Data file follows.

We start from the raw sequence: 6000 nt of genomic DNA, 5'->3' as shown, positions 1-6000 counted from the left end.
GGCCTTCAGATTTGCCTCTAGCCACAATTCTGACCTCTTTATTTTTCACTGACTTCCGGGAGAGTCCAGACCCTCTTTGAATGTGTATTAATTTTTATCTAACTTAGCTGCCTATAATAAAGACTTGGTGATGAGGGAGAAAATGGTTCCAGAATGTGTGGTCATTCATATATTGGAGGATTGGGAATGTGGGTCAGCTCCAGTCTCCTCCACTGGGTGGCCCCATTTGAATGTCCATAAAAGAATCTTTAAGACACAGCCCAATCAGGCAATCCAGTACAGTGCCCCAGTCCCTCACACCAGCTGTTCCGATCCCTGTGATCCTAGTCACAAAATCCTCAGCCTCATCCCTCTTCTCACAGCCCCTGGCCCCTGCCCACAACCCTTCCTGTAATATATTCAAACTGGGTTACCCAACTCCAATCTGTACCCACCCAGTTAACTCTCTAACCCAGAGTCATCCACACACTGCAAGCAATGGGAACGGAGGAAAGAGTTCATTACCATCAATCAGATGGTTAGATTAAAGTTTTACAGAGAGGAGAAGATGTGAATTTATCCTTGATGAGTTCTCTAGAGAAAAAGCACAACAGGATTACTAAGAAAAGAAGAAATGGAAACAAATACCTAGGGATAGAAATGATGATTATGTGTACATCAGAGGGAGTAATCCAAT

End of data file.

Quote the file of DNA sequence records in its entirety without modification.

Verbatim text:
We start from the raw sequence: 6000 nt of genomic DNA, 5'->3' as shown, positions 1-6000 counted from the left end.
GGCCTTCAGATTTGCCTCTAGCCACAATTCTGACCTCTTTATTTTTCACTGACTTCCGGGAGAGTCCAGACCCTCTTTGAATGTGTATTAATTTTTATCTAACTTAGCTGCCTATAATAAAGACTTGGTGATGAGGGAGAAAATGGTTCCAGAATGTGTGGTCATTCATATATTGGAGGATTGGGAATGTGGGTCAGCTCCAGTCTCCTCCACTGGGTGGCCCCATTTGAATGTCCATAAAAGAATCTTTAAGACACAGCCCAATCAGGCAATCCAGTACAGTGCCCCAGTCCCTCACACCAGCTGTTCCGATCCCTGTGATCCTAGTCACAAAATCCTCAGCCTCATCCCTCTTCTCACAGCCCCTGGCCCCTGCCCACAACCCTTCCTGTAATATATTCAAACTGGGTTACCCAACTCCAATCTGTACCCACCCAGTTAACTCTCTAACCCAGAGTCATCCACACACTGCAAGCAATGGGAACGGAGGAAAGAGTTCATTACCATCAATCAGATGGTTAGATTAAAGTTTTACAGAGAGGAGAAGATGTGAATTTATCCTTGATGAGTTCTCTAGAGAAAAAGCACAACAGGATTACTAAGAAAAGAAGAAATGGAAACAAATACCTAGGGATAGAAATGATGATTATGTGTACATCAGAGGGAGTAATCCAAT